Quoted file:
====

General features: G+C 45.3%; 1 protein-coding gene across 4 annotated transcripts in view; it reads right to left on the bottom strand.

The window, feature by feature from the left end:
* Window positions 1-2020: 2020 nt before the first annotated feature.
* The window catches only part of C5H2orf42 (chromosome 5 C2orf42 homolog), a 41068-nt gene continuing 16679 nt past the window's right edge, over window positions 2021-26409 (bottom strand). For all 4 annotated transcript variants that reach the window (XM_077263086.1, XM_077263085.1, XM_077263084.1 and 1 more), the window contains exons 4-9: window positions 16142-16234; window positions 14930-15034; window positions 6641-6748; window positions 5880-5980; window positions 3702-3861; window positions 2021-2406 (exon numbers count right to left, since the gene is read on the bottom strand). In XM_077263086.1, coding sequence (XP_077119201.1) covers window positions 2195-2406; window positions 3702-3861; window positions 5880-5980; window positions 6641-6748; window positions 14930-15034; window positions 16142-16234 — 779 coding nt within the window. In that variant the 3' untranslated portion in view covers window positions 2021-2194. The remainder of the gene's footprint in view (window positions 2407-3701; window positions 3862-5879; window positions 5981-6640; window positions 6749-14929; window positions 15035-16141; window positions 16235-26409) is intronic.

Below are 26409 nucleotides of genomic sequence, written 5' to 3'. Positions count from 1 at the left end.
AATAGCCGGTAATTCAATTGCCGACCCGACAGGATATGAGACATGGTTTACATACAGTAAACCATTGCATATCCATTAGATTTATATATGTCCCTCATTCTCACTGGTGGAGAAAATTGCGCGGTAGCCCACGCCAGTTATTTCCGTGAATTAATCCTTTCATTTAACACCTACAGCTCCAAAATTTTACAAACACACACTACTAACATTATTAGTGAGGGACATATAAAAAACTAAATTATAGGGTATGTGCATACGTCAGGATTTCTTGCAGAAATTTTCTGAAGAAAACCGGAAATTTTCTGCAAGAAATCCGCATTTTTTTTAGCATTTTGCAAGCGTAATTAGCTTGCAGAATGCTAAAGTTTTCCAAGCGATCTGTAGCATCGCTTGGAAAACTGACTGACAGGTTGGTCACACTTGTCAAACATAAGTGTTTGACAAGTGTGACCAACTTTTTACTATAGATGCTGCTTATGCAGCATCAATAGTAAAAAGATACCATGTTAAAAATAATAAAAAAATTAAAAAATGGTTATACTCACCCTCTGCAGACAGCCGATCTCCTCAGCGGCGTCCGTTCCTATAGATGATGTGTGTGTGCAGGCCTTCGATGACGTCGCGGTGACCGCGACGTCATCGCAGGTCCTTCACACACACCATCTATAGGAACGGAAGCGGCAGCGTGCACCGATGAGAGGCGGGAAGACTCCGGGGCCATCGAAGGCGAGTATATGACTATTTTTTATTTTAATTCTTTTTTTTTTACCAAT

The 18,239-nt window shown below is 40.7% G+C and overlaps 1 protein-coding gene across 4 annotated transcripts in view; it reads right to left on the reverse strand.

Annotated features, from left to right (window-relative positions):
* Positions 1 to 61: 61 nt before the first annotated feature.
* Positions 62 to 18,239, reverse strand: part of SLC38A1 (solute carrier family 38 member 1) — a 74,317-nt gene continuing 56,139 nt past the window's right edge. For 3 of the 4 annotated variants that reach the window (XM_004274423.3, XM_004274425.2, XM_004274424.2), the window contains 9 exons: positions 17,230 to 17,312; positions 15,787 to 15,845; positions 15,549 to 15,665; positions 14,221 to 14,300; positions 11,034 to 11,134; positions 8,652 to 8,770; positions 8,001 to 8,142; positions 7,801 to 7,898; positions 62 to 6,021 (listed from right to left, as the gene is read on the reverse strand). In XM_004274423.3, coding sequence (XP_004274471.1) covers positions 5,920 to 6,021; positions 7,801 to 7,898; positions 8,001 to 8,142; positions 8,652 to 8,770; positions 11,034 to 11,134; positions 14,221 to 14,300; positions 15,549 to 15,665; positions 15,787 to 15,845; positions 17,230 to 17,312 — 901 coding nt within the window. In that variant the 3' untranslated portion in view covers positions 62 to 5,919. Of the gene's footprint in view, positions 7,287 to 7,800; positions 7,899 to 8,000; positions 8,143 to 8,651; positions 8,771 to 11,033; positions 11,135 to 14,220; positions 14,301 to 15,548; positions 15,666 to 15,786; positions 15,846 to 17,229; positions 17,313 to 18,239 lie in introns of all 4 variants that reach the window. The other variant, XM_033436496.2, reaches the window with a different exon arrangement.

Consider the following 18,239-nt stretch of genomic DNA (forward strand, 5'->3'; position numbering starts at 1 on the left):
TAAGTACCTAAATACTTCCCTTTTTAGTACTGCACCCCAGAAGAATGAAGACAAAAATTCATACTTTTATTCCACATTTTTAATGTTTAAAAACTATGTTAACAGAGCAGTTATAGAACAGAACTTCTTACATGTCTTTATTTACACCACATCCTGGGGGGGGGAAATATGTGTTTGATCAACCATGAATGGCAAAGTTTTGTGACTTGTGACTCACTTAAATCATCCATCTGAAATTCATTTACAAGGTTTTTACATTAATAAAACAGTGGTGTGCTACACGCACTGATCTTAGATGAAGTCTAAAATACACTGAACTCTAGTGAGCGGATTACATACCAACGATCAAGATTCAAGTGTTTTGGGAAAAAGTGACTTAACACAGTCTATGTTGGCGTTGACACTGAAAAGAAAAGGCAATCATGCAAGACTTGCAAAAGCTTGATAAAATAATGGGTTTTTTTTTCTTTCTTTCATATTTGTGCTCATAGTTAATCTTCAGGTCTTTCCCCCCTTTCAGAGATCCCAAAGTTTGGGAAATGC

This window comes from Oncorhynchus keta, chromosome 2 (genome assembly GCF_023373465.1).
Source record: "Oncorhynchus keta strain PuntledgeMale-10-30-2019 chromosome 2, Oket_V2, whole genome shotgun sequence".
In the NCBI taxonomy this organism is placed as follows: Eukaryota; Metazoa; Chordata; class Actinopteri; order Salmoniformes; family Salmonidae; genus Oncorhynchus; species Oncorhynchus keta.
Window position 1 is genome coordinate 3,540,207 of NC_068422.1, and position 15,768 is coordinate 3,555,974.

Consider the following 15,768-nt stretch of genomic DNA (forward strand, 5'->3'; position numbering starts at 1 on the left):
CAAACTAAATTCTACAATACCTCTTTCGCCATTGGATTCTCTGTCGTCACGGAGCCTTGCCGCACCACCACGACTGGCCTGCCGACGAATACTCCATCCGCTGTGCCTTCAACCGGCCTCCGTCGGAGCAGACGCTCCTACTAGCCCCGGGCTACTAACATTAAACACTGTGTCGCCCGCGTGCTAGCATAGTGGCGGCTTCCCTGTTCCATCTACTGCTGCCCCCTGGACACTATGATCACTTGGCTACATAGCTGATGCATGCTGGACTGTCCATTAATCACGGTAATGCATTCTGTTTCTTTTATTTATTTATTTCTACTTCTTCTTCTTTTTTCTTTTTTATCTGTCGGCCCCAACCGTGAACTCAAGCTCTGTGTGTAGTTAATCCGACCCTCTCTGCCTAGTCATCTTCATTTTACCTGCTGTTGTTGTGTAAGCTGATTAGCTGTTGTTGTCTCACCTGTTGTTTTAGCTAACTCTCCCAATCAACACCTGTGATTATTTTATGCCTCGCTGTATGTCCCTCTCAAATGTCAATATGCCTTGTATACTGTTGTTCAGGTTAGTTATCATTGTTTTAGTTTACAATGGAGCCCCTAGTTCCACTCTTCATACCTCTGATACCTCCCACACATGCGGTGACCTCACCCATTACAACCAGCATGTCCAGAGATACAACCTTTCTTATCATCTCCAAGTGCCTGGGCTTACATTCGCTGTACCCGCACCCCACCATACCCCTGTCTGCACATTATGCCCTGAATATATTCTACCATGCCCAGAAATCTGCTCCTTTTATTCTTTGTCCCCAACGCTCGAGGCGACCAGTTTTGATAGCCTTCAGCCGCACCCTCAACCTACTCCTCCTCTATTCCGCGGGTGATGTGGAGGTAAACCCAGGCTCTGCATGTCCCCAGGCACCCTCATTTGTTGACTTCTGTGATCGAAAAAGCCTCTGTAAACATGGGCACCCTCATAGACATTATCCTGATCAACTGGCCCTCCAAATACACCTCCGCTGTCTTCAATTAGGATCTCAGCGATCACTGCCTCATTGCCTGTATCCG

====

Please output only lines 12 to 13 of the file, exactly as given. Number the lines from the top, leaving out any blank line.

TAAGTACCTAAATACTTCCCTTTTTAGTACTGCACCCCAGAAGAATGAAGACAAAAATTCATACTTTTATTCCACATTTTTAATGTTTAAAAACTATGTTAACAGAGCAGTTATAGAACAGAACTTCTTACATGTCTTTATTTACACCACATCCTGGGGGGGGGAAATATGTGTTTGATCAACCATGAATGGCAAAGTTTTGTGACTTGTGACTCACTTAAATCATCCATCTGAAATTCATTTACAAGGTTTTTACATTAATAAAACAGTGGTGTGCTACACGCACTGATCTTAGATGAAGTCTAAAATACACTGAACTCTAGTGAGCGGATTACATACCAACGATCAAGATTCAAGTGTTTTGGGAAAAAGTGACTTAACACAGTCTATGTTGGCGTTGACACTGAAAAGAAAAGGCAATCATGCAAGACTTGCAAAAGCTTGATAAAATAATGGGTTTTTTTTTCTTTCTTTCATATTTGTGCTCATAGTTAATCTTCAGGTCTTTCCCCCCTTTCAGAGATCCCAAAGTTTGGGAAATGC

This window comes from Oncorhynchus keta, chromosome 2 (genome assembly GCF_023373465.1).